Drinking can wreak havoc on your insides, and not just the relatively short-lived brand of havoc brought on by a one-night drinking spree. We're talking long-term damage to the mucous membrane of your stomach that can give rise to all manner of gastrointestinal disorders, including ulcers, colorectal cancer, and inflammatory bowel disease.
Now a team of European scientists has found that strawberries can help mitigate the stomach-punishing effects of alcohol consumption, and could even help improve the treatment of stomach ulcers.
Sara Tulipani, researcher at the University of Barcelona and co-author of the study, explains that "the positive effects of strawberries are not only linked to their antioxidant capacity and high content of phenolic compounds, but also to the fact that they activate the antioxidant defenses and enzymes of the body."
Translation? Gastrointestinal diseases like stomach ulcers are caused in part by what are known as free radicals, which are atoms and molecules with unpaired electrons. The fact that these chemicals have unpaired electrons makes them unstable and highly reactive. In an attempt to regain stability, these free radicals will react with and try to nab electrons from other, normal molecules, giving rise to damaging chain reactions in your cells that accumulate over time.
Free radicals are the byproducts of oxidation reactions that go on inside your body; so when when Tulipani talks about the "antioxidant capacity" of strawberries, or their ability to activate the antioxidant defenses of the body, she's talking about their ability to inhibit the oxidation of other molecules, and, by extension, the production of harmful free radicals.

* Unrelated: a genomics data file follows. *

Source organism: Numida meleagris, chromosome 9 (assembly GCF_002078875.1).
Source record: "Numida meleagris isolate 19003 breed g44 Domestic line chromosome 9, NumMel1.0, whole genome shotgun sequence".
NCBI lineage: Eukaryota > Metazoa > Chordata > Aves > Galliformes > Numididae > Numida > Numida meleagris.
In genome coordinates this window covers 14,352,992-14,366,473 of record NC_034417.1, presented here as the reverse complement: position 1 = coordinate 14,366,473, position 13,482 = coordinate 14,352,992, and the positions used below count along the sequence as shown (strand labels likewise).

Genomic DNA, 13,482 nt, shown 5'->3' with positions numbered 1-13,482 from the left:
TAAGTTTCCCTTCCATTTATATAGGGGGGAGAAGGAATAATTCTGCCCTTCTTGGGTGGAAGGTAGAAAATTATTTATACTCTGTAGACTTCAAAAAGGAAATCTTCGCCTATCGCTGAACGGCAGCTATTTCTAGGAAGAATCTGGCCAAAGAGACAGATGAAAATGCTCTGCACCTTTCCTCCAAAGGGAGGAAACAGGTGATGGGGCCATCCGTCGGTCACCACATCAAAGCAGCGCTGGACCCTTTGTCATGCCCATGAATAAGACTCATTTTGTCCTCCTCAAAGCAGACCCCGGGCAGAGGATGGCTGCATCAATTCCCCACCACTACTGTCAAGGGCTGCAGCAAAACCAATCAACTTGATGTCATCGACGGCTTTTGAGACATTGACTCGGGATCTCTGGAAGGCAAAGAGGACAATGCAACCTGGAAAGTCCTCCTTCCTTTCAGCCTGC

Finally, the phenolic compounds Tulipani is referring to are called anthocyanins (the same class of molecules that causes leaves to appear red during autumn), which are described by the researchers as having a "high radical-scavenging activity."
To verify the protective effects of strawberries and anthocyanins, Tulipani and her colleagues gave absolute ethanol to laboratory rats for a period of one hour, after which their stomachs were examined for injury in the form of ulceration.
Those rats that had been fed anthocyanin-containing strawberry extracts in the days leading up to ingestion of alcohol suffered significantly less gastric damage. What's more, the researchers found that rats that had consumed strawberry extract with a higher total anthocyanin content sustained significantly less gastric injury than those that had eaten less anthocyanin-rich extract.
The rats in the study were fed strawberry extract in quantities of 40 milligrams per day per kilogram of body weight, starting as much as 10 days before they were given alcohol. But according to Maurizio Batino, coordinator of the research group at the Marche Polytechnic University in Italy, "the consumption of strawberries during or after pathology could lessen stomach mucous membrane damage" as well.
So there you have it. Not that we'd ever be ones to condone heavy drinking, but remember: if you are planning on punishing your stomach lining this weekend, be sure to load up on strawberries in the days ahead. Just make sure to ask for the ones with extra anthocyanins.
The researchers' findings are published in the latest issue of PLoS ONE.